Mineral thermal springs, or in today's world, Spa centers, have a centuries-long history due to their healing properties.
Many spa centers were directly under the patronage of European royal and aristocratic families. Even today, some of them have still have a traditional appearance.
During the XVIII and XIX centuries, bathing in healing thermal waters became fashionable. That's the beginning of the development of spa tourism. During the golden age of European architecture, great spas made ways inside luxurious and impressive buildings.
Here are some of the most popular places, which will offer you the royal treatment:
Vichy is more than a famous cosmetics company. The company is a piece of mineral thermal spring's history in the French city.
During the XVIII century, the French royal family promoted the Allier River's healing power in Vichy. Staying in this place was a matter of prestige for the French aristocracy.
Later, during the Belle Époque period, a period of optimism and joy of enjoying life, important art nouveau Spa buildings became a thing, and many still stand proudly today.
In the center of Vichy, in the Parc des Sources, there is a glass structure in the Art Deco style, Hall des Sources, meaning spring hall. The hall protects six thermal pools and a fountain from which drinks, slightly mineral water flows.
Karlovy Vary, Czech Republic
Over 120 Pillars in the Corinthian style adorn the Neo-Renaissance building of the Mlýnská kolonáda or Mill Colonnade.
It is one of the most famous symbols of Karlovy Vary, the Czech spa center.
This city has 13 thermal springs, and within the Mill Colonnade, there are five of them, with different temperatures.
Once known as Carlsbad, the city was popular with great artists, including Beethoven and Chopin. During the spring and summer, they play in the Mill Colonnade. It's an addition to works with thermal springs, and there is also space for regular performances by the city orchestra.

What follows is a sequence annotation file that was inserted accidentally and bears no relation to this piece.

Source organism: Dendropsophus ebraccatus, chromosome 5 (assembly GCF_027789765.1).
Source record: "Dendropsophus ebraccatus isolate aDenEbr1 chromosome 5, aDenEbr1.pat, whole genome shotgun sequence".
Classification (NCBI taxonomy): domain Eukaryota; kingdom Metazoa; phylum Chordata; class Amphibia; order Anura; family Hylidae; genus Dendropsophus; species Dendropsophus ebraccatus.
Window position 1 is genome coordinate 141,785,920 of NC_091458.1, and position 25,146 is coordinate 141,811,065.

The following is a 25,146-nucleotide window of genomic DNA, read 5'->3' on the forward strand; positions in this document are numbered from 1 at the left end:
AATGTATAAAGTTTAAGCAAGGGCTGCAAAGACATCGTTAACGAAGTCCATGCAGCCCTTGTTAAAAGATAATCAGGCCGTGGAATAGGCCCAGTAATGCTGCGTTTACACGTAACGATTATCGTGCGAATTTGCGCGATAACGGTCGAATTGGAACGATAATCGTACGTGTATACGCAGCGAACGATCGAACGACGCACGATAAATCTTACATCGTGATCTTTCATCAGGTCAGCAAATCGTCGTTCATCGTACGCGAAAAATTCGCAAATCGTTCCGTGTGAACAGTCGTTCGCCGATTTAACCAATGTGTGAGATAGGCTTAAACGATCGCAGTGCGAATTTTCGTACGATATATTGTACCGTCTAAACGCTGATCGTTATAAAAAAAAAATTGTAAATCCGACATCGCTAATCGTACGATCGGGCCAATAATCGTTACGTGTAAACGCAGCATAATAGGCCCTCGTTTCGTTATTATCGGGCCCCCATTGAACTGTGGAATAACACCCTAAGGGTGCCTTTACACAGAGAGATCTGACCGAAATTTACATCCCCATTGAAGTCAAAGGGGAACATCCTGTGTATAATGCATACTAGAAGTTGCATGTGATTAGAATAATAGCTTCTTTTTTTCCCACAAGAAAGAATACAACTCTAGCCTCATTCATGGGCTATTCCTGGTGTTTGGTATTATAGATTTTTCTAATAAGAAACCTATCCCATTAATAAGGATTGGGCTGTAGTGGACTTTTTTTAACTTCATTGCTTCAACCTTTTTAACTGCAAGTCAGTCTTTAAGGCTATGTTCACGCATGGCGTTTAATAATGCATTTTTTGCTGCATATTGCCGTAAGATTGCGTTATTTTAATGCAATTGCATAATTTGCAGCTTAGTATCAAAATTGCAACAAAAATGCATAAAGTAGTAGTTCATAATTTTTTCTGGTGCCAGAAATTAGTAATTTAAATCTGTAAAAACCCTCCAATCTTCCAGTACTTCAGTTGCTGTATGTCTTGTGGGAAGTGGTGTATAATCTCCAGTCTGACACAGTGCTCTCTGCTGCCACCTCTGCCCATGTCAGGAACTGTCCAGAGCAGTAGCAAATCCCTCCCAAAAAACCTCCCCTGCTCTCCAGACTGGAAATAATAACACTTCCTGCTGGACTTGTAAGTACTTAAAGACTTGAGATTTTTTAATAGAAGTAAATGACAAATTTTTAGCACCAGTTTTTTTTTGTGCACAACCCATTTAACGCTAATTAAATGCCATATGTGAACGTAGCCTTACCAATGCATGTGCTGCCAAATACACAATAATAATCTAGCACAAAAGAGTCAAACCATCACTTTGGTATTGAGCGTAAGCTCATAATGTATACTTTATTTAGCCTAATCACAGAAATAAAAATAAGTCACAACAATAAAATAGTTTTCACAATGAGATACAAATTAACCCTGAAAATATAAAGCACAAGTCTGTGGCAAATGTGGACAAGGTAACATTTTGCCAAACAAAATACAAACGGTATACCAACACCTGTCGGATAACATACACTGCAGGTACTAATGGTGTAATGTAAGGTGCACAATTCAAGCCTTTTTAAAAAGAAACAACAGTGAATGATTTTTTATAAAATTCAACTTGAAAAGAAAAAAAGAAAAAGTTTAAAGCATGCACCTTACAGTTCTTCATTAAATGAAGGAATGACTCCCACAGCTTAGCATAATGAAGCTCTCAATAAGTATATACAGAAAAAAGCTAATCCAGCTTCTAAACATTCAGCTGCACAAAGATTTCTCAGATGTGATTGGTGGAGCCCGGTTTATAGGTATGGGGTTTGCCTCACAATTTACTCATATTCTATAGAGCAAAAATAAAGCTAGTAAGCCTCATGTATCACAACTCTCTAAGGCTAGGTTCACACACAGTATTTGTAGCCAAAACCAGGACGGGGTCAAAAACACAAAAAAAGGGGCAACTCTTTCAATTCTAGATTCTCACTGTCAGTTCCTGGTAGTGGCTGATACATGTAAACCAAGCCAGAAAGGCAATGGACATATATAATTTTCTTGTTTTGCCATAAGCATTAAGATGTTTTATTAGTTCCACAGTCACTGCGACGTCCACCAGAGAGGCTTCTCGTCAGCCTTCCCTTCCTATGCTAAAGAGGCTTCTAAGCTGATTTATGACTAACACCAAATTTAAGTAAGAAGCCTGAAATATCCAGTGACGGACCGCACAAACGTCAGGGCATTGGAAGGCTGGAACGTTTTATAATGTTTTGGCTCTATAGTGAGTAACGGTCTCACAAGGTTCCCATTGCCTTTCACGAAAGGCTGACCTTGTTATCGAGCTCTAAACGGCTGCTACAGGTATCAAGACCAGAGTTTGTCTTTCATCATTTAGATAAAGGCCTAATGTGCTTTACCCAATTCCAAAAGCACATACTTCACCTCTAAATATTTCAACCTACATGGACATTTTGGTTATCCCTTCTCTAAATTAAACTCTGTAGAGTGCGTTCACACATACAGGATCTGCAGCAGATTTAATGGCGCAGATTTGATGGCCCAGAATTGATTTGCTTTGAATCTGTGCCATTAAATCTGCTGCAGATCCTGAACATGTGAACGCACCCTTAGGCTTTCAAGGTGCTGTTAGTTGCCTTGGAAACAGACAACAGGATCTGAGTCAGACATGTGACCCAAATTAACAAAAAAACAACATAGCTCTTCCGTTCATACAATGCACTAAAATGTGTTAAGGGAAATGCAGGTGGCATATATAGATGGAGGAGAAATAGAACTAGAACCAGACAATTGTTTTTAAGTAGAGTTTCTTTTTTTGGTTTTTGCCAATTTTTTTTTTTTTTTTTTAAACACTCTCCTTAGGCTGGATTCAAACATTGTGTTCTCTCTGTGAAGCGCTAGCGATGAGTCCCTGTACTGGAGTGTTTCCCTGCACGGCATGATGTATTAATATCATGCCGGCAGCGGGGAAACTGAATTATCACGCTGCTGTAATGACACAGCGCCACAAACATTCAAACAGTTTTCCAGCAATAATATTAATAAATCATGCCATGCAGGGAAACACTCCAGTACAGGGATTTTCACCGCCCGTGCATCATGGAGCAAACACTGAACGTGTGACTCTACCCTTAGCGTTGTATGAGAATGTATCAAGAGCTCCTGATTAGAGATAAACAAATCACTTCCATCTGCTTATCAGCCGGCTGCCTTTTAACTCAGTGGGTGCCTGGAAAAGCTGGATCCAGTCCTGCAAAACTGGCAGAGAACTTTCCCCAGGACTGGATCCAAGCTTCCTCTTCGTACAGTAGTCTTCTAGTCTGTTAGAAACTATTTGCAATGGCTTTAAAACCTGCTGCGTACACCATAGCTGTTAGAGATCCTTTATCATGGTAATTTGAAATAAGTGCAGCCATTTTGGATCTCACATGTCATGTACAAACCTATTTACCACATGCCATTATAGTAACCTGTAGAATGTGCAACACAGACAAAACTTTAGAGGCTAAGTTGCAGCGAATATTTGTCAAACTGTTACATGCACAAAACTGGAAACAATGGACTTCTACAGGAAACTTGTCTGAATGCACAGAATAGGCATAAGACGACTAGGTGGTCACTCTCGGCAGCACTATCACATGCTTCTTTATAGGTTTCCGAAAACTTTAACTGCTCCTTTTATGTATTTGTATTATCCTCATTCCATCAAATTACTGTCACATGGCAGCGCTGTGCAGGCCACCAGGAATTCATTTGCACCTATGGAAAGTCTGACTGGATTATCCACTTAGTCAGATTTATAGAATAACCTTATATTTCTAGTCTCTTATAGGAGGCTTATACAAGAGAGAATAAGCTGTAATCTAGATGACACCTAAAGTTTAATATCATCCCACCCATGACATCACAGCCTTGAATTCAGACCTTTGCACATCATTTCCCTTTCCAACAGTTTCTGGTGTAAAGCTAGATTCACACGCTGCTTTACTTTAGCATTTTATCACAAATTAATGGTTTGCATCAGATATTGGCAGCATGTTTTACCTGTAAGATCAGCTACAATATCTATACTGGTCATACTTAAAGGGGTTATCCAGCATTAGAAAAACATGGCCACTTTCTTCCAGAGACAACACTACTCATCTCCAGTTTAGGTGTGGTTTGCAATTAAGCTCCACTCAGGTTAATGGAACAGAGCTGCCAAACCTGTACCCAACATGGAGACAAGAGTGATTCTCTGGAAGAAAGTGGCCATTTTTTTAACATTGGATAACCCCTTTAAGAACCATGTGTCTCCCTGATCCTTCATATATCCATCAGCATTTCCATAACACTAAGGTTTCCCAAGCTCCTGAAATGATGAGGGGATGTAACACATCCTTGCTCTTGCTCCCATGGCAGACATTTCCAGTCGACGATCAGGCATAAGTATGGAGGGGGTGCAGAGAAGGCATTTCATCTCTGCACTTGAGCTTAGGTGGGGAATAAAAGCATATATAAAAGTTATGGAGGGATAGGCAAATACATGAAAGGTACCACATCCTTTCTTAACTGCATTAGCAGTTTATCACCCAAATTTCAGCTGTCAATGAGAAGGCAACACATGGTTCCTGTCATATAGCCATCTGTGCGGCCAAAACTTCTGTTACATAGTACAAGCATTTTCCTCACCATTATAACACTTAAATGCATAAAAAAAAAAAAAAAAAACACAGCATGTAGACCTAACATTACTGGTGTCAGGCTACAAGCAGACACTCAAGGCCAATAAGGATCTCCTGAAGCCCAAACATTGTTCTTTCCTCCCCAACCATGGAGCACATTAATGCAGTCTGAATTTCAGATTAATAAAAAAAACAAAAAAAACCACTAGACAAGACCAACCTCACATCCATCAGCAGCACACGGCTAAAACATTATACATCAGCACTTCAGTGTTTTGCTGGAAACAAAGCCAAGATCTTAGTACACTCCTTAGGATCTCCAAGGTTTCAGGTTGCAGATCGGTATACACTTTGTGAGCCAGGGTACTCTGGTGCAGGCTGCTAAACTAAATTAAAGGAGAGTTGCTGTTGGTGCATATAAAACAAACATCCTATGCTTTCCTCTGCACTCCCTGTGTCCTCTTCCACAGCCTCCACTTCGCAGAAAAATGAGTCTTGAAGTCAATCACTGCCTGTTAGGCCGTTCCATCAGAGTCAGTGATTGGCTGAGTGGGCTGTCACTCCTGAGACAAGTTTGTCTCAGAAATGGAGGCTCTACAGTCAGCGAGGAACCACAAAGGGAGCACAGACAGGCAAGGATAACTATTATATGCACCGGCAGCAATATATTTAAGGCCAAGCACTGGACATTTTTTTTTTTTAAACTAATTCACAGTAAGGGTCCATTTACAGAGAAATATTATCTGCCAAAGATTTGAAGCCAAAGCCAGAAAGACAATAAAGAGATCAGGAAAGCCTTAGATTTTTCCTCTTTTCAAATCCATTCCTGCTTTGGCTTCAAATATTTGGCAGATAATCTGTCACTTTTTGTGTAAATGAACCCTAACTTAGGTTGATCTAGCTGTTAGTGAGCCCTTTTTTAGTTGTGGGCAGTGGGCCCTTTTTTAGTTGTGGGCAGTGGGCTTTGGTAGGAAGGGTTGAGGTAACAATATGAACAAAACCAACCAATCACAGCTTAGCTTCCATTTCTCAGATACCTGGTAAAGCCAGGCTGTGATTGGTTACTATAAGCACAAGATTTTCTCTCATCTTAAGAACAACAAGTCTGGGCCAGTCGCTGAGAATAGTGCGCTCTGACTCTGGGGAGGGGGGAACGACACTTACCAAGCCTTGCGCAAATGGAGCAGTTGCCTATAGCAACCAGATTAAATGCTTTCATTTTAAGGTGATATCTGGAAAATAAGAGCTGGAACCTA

A little further south, along the river Tepla, there is Pramen Vřídlo, and with a temperature of 73 degrees, this is the hottest thermal spring in this part of Europe. It is placed in the building of the Vridlena colonnade, characterized by contemporary steel construction.
Tourists come here to inhale the healing steam or drink hot mineral water. Occasionally, exhibitions take place, so it's a way to indulge all your senses and feed the soul.
According to legend, the Roman god Saturn got tired of hearing people argue. He decided to send lightning and make a hole in the ground. Fountains of water and steam erupted in that spot. And it made people focus on enjoyment and relaxation, instead of petty arguments.
The Mulino and Gorello waterfalls in the Tuscan Saturnia attract visitors worldwide to bathe in the rocky pools of sulfur water.
The unusual pools with turquoise water, surrounded by olive trees and cypresses, created a real oasis. The nearby five-star Terme di Saturnia also has a luxury spa using healing water from the same spring.
Granite rocks fillter the Malvern hills' water.
It gained its reputation thanks to one quality - there is nothing in it.
The unbelievable purity of this water has a healing reputation, which is why it was appreciated by many influential Victorian personalities, like the royal family, Charles Darwin and Charles Dickens.
Its Victorian charm is still very much alive to this day. Old street gas lamps, traditional craft shops, and the building of the old railway station look great today.
The luxurious Malvern Spa fills its pool with the Malvern Hills' spring water has the cleanest water in the United Kingdom.
Baden near Vienna, Austria
The Romans bathed in the sulfurous waters of Baden, which is only 26 km away from the Austrian capital, Vienna. It is a well-known health resort, the third-largest in Austria, and a favorite spa destination of Vienna.
Baden was also under royal patronage, which helped to preserve numerous Neo-Renaissance buildings. Today, the city has two extremely famous spas - Römertherme and Badener Hof. Both are outstanding for their hydrotherapy treatments.
There are numerous vineyards around Baden, so you will have to try some wine. And since you're near Vienna, some cake and Mozartkugeln wouldn't hurt.
Spa centers will help you relax and unwind. But, as you can see, these spots can also have cultural and historical significance. If you're planning to visit Europe, you have to check out at least one of these calming yet exciting spa spots.